Free Press Journal

Geendar Utsav in Momasar: Celebrating Rajasthan in all its splendour

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A man dressed as a woman in traditional attire performs the Chang Nritya

Geender Utsav in Momasar celebrates the rich tradition and cultural heritage of Rajasthan and adds a beautiful hue to the festival of colours – Holi, writes Shillpi A Singh

When we think of Holi, we think of colours, water sprinklers, water balloons and meeting and greeting friends, acquaintances over gujia, bhang and thandai. When we think of a celebration, we know only of the famous Holi celebration of Barsana in Uttar Pradesh. But away from the hustle-bustle of the city, Momasar, a nondescript 500-year-old village 250 km north-west of Jaipur and barely 125 km from district headquarter Bikaner, in Rajasthan, plays the ubiquitous host to a unique, fun-filled celebration, Geendar Utsav, just days before Holi.

How it started


For the uninitiated, the tiny hamlet of barely 15,000 people enjoys the enviable reputation of being the hub of cultural events, festivals, and fairs around the year. If Geendar Utsav spread over three days and two nights celebrates the different hues of spring to the beat of traditional musical instruments, nagada and dhol along with dhap and chang, two-day-long folk festival Shekhawati Utsav-Momasar, heralds autumn and provides a one of its kind platform to folk artistes from across the state to showcase their musical talent.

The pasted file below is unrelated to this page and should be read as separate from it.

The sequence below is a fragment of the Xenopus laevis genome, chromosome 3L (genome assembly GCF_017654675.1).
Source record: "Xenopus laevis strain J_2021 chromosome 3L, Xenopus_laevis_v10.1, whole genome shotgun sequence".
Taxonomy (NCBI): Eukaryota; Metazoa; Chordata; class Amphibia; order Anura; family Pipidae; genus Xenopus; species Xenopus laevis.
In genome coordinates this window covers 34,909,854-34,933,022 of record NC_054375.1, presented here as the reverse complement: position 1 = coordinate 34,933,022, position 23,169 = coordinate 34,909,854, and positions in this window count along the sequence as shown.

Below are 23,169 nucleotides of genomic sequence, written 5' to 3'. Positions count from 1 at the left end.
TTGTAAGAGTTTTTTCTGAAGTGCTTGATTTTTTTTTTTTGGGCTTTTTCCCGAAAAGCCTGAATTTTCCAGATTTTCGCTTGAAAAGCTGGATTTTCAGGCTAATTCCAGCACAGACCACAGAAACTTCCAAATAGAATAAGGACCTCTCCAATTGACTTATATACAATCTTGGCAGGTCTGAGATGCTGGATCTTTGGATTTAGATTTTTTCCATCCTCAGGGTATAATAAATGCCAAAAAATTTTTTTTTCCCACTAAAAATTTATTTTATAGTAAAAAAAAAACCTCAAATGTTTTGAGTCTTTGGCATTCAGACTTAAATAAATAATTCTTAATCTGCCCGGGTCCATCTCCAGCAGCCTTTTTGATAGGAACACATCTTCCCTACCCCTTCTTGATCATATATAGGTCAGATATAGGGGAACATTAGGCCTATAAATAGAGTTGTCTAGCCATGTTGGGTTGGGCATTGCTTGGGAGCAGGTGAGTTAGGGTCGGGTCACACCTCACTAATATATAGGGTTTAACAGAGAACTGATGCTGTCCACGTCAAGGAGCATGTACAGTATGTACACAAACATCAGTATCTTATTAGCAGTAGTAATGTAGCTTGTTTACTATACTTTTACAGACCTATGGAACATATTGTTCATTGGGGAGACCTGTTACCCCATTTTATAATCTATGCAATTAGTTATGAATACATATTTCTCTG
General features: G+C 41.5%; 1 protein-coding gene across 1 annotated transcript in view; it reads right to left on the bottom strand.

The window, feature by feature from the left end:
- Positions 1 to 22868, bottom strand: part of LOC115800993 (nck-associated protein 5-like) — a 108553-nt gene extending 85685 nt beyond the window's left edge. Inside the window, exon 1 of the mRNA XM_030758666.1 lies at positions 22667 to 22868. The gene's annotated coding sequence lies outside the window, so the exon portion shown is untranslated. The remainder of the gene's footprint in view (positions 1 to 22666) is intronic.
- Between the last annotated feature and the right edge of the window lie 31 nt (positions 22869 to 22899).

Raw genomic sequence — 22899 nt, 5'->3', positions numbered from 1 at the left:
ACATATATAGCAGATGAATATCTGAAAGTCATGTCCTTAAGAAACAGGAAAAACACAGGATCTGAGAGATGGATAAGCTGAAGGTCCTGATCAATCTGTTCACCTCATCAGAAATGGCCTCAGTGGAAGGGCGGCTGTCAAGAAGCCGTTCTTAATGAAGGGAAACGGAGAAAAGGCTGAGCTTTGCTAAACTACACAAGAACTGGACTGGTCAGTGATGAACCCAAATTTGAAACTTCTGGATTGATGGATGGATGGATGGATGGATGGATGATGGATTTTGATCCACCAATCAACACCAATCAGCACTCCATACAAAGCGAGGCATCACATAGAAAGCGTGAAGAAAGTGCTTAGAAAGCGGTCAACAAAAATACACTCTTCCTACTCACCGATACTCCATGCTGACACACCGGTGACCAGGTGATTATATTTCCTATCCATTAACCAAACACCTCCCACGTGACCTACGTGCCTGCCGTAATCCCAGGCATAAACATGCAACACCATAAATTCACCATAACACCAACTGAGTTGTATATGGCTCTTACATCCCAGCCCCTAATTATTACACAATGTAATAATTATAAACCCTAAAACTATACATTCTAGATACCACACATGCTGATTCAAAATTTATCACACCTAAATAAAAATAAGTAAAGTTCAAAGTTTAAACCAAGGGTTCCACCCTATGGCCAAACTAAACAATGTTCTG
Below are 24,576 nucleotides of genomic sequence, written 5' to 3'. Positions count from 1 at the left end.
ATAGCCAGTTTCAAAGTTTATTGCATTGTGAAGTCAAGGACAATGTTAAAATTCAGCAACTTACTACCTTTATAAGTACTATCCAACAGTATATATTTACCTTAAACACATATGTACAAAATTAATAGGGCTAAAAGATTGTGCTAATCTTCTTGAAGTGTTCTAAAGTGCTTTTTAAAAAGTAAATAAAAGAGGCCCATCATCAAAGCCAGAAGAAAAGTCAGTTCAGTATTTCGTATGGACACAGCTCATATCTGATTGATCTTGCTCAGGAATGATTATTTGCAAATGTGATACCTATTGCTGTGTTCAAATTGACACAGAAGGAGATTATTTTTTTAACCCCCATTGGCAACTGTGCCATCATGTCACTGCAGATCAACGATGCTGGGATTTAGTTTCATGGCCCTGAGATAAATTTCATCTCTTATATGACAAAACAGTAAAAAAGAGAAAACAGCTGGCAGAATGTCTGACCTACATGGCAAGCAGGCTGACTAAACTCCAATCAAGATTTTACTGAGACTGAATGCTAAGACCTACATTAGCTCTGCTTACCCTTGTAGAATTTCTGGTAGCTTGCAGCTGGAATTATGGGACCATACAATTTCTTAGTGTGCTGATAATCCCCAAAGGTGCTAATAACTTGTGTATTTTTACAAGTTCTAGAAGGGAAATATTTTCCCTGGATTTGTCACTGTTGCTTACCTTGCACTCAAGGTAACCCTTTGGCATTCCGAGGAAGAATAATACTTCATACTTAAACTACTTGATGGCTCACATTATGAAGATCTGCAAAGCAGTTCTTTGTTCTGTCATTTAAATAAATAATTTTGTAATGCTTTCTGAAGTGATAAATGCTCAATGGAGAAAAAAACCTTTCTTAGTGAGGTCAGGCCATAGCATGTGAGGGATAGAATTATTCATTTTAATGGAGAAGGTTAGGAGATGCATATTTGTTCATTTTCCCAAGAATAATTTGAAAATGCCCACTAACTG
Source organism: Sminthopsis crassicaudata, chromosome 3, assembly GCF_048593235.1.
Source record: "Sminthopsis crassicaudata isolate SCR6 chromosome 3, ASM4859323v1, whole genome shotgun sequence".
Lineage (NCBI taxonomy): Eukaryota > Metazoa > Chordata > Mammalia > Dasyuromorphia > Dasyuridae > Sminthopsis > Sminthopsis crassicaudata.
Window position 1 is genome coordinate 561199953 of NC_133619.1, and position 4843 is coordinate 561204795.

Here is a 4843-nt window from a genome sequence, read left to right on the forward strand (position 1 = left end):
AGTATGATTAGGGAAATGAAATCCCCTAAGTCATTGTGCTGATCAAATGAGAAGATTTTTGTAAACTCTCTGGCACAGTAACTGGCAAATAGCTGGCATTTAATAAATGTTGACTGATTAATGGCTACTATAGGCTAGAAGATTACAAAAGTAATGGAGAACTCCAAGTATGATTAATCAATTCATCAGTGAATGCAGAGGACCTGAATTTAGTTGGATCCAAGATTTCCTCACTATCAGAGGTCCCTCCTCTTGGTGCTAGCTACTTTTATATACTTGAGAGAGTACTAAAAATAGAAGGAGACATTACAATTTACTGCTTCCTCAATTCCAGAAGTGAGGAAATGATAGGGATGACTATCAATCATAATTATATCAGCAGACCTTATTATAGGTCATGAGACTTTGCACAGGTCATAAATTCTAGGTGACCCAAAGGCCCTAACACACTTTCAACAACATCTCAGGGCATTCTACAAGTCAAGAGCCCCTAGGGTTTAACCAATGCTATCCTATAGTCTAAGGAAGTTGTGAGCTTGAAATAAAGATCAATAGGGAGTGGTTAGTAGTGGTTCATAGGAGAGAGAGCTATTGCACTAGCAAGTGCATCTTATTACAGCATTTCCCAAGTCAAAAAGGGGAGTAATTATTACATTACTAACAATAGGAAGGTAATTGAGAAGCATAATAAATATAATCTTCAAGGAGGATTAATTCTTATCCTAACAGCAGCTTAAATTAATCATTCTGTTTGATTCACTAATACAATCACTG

Adding a colourful dimension to Holi, the festival is marked by Geendar dance that has men dressed in colourful costumes, from lehenga-choli to mini-skirt, tube tops and hats, and disguised in different characters swaying to folk music taking centre stage at the celebration.

The tradition of having imposters to add an interesting colour to Holi was started by a native of Sardarshahar in Churu, late Nathuram Sharma in charge of police chowki, who dressed as Shiva and sat under a tree to leave people wondering about his real identity. The bafflement led villagers to start the unique celebration of having men disguising themselves as women, and donning historical, mythological, political, and comic avatars, and dancing away in gay abandon, giving the Shekhawati region its unique Holi carnival, and the tradition has continued here since 1941.

A handful of enthusiastic villagers were dressed as Kawariyas

Masters of disguise

A variation of Gair dance, Geendar is also performed exclusively by the menfolk while the women stand on the sidelines and watch them perform, cheering and hooting for them in between, and enjoying the fun-filled role reversal for a change. The entire idea behind putting up a disguise is to become unrecognisable. Apart from playing the role of the audience, the women help men put up the act for their evening performance.

“The preparation goes on for weeks, and men take ample care to decide on the character, paying a lot of attention to their costumes, make-up and accessories to be worn for the Geendar Utsav. In a family, the son is unaware of his brother or father’s looks, and even though they will be dancing together, the ‘behroopiya’ tries hard to ensure that his identity remains discreet,” says Vinod Joshi of Jaipur Virasat Foundation, and a native of Momasar. The Foundation is the cultural body which is at the helm of organising the Shekhawati Utsav since 2011 and is working to promote, preserve and provide a platform to the folk art forms, artistes and communities in Rajasthan.

Children used this occassion to dress in different characters of their choice

Festive fervour to the fullest